Club 20 debates kick off general election campaign season in Grand Junction
Author: Marianne Goodland - September 8, 2018 - Updated: September 8, 2018
GRAND JUNCTION – Viewed as the unofficial start to the campaign season, the Club 20 debates in Grand Junction Saturday drew heat and humor, but without the marquis matchup hoped for between gubernatorial candidates Walker Stapleton, the Republican state treasurer, and Democratic U.S. Rep. Jared Polis of Boulder. (Polis declined to participate.)
The debates — 17 in all on Saturday — have otherwise gone on as planned.
The format featured four questions followed by “cross-examination” which allowed the legislative candidates to go after each other — sometimes intensely — over issues such as campaign contributions, oil and gas and renewable energy, healthcare/Medicaid expansion and water. In some cases, the debates were the first between some of the candidates.
The morning featured debates for the eight Western Slope House districts. It continued into the afternoon with debates for the three Western Slope state Senate districts, secretary of state and for state treasurer.
The most heavily targeted state Senate race on the Western Slope — for the Senate District 5 seat currently held by Democratic Sen. Kerry Donovan of Vail — featured questions from her opponent, Republican Owen Lund about Donovan’s priorities since she declined to participate. (Donovan campaigned in Salida Saturday.)
“Seems to me that Donovan has taken a page from the Polis playbook,” Lund said in a press release Saturday evening. “Boulder Democrat Jared Polis ignored pleas from West Slope Democrats to attend the Club 20 forum, even their pleas fell flat on Polis’s tone-deaf ears. I would’ve thought Donovan had better sense.”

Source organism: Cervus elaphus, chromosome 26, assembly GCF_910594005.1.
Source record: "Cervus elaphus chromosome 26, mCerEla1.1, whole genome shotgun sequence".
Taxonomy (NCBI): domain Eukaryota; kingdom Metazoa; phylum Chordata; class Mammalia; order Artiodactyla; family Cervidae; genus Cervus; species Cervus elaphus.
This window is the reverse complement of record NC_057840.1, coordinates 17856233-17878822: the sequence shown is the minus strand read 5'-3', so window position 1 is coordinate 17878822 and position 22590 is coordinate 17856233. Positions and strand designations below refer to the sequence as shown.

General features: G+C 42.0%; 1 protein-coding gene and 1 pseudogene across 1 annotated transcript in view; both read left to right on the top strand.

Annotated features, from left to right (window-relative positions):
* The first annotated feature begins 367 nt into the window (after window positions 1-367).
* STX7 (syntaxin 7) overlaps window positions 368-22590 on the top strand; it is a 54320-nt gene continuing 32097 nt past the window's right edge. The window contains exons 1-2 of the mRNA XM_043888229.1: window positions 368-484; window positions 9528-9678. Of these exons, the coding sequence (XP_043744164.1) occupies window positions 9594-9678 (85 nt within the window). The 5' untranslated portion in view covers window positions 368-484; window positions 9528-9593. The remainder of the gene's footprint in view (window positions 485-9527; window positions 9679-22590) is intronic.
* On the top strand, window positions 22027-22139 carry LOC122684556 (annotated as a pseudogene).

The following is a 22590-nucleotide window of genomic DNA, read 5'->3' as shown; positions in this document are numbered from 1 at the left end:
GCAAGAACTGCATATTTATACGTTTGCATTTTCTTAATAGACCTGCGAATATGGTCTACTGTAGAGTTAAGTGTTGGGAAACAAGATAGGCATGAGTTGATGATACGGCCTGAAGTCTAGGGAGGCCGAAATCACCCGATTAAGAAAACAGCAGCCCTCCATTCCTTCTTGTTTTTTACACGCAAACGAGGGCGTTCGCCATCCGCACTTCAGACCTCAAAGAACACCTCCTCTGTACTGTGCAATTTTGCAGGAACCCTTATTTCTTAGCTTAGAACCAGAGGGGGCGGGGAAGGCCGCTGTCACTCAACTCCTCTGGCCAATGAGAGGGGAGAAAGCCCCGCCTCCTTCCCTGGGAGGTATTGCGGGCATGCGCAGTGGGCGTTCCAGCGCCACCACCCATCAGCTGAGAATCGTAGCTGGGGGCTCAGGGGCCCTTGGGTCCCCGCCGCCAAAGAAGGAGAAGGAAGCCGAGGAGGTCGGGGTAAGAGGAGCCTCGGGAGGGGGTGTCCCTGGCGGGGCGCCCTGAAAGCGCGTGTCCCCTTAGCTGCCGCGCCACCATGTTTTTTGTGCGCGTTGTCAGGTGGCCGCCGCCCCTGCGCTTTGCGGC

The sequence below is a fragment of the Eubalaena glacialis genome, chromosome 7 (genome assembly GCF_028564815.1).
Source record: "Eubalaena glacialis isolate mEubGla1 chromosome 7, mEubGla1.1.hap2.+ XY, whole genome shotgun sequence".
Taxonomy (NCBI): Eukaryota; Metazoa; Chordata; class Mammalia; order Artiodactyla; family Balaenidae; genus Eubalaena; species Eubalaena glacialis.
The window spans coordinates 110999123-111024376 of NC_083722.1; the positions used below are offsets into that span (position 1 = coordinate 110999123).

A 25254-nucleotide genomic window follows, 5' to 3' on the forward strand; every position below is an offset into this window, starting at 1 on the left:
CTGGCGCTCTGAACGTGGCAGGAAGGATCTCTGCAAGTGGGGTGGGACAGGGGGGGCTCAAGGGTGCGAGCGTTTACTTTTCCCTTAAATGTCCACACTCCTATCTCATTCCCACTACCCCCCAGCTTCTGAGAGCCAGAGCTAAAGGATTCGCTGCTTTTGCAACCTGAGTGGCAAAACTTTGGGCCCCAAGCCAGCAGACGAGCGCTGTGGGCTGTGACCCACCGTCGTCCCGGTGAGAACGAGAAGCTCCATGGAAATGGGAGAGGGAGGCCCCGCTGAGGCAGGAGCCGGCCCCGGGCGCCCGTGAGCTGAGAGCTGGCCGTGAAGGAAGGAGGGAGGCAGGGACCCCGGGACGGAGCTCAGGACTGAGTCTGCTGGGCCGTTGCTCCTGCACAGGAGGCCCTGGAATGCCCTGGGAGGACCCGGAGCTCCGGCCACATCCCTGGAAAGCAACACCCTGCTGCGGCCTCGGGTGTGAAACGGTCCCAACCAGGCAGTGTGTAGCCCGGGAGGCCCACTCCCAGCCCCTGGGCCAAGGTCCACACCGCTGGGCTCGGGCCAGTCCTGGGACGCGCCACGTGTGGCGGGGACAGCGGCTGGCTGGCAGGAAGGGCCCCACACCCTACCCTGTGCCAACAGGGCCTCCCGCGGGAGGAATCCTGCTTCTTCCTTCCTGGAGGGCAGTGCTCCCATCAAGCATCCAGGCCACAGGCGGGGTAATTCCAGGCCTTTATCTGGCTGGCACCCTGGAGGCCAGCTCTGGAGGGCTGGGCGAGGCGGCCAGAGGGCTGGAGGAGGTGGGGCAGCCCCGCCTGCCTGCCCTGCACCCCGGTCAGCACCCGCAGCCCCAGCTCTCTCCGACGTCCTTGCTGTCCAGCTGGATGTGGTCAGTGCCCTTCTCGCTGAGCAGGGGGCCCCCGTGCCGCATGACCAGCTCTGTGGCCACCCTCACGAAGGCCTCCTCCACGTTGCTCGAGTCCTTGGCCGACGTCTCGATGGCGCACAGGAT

As the day grew later, the debates got more fiery, such as between incumbent Republican Secretary of State Wayne Williams and Democratic challenger Jena Griswold; and between the two candidates for state treasurer, Democratic Rep. Dave Young and Republican businessman Brian Watson.
Griswold went after Williams’ outside job as an employment lawyer, a job he has continued to hold during his time as Secretary of State. On the other side, Williams challenged Griswold’s lack of experience in running elections and on whether she was asked to leave the Hickenlooper administration when she served as the governor’s Washington liaison (she said she was not asked to leave and continued to work as a contractor for the administration after she moved back to Colorado).
Williams also pointed out his support from Democratic officials on the Western Slope, and chided Griswold for having no Republican elected officials from the Western Slope that support her.
The fireworks continued with the treasurer’s race, when Young went after Watson over nearly a million dollars in delinquent taxes, tax liens and other unpaid bills for both his businesses and his personal finances, issues raised by other Republicans during the primary, Young said.
“I was going to hug him but I won’t now after that introduction,” Watson retorted.
Watson said he would represent all 64 Colorado counties, not just those on the Front Range. They also sparred over the unclaimed property tax fund — which is managed by the state treasurer and now headed for a state audit over claims from people and businesses that they have too much trouble getting their property back — and PERA.
During the cross-examination, Watson targeted Young for being a public school math teacher and a state representative, both on the public dime, as well as supporting increased state spending. As to his financial issues, Watson claimed the recession was the cause, although Young pointed out one of those debts wasn’t paid until right before Watson filed to run for state treasurer. Watson said his debts have all been paid, but Young said he has certified documents showing Watson is still $140,000 in debt.
He also went after Young for a lack of investment experience, which drew a reply from Young that as a member of the Joint Budget Committee, he has had fiduciary experience in managing taxpayer money.
The evening marquis events will feature debates for attorney general, two of the state’s seven congressional House districts and a question-and-answer session with Stapleton.